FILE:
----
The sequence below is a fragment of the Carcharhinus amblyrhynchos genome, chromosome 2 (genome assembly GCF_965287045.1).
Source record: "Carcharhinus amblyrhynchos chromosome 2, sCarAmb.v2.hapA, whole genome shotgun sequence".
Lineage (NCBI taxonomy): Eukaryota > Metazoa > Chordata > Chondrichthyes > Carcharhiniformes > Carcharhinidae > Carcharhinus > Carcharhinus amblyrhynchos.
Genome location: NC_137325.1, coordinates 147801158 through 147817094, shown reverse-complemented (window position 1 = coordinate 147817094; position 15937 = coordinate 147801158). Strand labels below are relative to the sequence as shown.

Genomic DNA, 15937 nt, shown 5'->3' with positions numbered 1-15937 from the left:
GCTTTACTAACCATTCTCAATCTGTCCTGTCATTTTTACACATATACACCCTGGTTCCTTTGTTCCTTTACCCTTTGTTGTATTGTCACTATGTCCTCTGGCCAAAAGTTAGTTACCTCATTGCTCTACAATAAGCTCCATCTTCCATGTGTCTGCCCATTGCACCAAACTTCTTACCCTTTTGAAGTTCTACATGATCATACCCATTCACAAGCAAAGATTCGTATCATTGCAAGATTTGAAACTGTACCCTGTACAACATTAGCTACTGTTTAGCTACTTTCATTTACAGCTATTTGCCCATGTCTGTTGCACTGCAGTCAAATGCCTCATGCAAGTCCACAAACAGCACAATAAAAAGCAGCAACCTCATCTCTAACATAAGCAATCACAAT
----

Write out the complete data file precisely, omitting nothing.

The sequence below is a fragment of the Carcharhinus amblyrhynchos genome, chromosome 2 (genome assembly GCF_965287045.1).
Source record: "Carcharhinus amblyrhynchos chromosome 2, sCarAmb.v2.hapA, whole genome shotgun sequence".
Lineage (NCBI taxonomy): Eukaryota > Metazoa > Chordata > Chondrichthyes > Carcharhiniformes > Carcharhinidae > Carcharhinus > Carcharhinus amblyrhynchos.
Genome location: NC_137325.1, coordinates 147801158 through 147817094, shown reverse-complemented (window position 1 = coordinate 147817094; position 15937 = coordinate 147801158). Strand labels below are relative to the sequence as shown.

Genomic DNA, 15937 nt, shown 5'->3' with positions numbered 1-15937 from the left:
GCTTTACTAACCATTCTCAATCTGTCCTGTCATTTTTACACATATACACCCTGGTTCCTTTGTTCCTTTACCCTTTGTTGTATTGTCACTATGTCCTCTGGCCAAAAGTTAGTTACCTCATTGCTCTACAATAAGCTCCATCTTCCATGTGTCTGCCCATTGCACCAAACTTCTTACCCTTTTGAAGTTCTACATGATCATACCCATTCACAAGCAAAGATTCGTATCATTGCAAGATTTGAAACTGTACCCTGTACAACATTAGCTACTGTTTAGCTACTTTCATTTACAGCTATTTGCCCATGTCTGTTGCACTGCAGTCAAATGCCTCATGCAAGTCCACAAACAGCACAATAAAAAGCAGCAACCTCATCTCTAACATAAGCAATCACAAT